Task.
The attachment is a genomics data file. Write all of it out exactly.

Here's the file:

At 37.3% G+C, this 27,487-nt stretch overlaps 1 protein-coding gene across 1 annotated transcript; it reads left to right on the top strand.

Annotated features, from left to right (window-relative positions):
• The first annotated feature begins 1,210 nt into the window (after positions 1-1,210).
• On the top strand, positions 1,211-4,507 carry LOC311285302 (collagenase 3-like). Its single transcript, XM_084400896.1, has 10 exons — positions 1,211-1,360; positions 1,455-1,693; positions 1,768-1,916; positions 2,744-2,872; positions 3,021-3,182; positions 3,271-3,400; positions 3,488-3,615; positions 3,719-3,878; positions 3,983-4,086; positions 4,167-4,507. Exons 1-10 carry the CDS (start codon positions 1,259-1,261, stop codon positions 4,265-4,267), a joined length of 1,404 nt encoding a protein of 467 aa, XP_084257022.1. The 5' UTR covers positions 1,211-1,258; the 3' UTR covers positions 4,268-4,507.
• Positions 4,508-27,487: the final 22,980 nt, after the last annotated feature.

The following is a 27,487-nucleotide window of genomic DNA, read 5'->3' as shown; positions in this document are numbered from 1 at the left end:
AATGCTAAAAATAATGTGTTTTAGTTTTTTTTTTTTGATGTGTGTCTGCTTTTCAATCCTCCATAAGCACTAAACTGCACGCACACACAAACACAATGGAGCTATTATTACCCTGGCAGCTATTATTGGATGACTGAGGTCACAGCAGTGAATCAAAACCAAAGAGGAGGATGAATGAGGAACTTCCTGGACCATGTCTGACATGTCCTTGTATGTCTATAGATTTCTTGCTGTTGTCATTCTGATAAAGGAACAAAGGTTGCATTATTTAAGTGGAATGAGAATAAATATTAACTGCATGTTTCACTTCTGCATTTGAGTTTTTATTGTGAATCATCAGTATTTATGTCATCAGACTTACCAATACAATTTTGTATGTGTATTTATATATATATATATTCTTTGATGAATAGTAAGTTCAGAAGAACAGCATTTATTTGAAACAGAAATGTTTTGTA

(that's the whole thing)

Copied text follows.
At 37.3% G+C, this 27,487-nt stretch overlaps 1 protein-coding gene across 1 annotated transcript; it reads left to right on the top strand.

Annotated features, from left to right (window-relative positions):
• The first annotated feature begins 1,210 nt into the window (after positions 1-1,210).
• On the top strand, positions 1,211-4,507 carry LOC311285302 (collagenase 3-like). Its single transcript, XM_084400896.1, has 10 exons — positions 1,211-1,360; positions 1,455-1,693; positions 1,768-1,916; positions 2,744-2,872; positions 3,021-3,182; positions 3,271-3,400; positions 3,488-3,615; positions 3,719-3,878; positions 3,983-4,086; positions 4,167-4,507. Exons 1-10 carry the CDS (start codon positions 1,259-1,261, stop codon positions 4,265-4,267), a joined length of 1,404 nt encoding a protein of 467 aa, XP_084257022.1. The 5' UTR covers positions 1,211-1,258; the 3' UTR covers positions 4,268-4,507.
• Positions 4,508-27,487: the final 22,980 nt, after the last annotated feature.

The following is a 27,487-nucleotide window of genomic DNA, read 5'->3' as shown; positions in this document are numbered from 1 at the left end:
AATGCTAAAAATAATGTGTTTTAGTTTTTTTTTTTTGATGTGTGTCTGCTTTTCAATCCTCCATAAGCACTAAACTGCACGCACACACAAACACAATGGAGCTATTATTACCCTGGCAGCTATTATTGGATGACTGAGGTCACAGCAGTGAATCAAAACCAAAGAGGAGGATGAATGAGGAACTTCCTGGACCATGTCTGACATGTCCTTGTATGTCTATAGATTTCTTGCTGTTGTCATTCTGATAAAGGAACAAAGGTTGCATTATTTAAGTGGAATGAGAATAAATATTAACTGCATGTTTCACTTCTGCATTTGAGTTTTTATTGTGAATCATCAGTATTTATGTCATCAGACTTACCAATACAATTTTGTATGTGTATTTATATATATATATATTCTTTGATGAATAGTAAGTTCAGAAGAACAGCATTTATTTGAAACAGAAATGTTTTGTA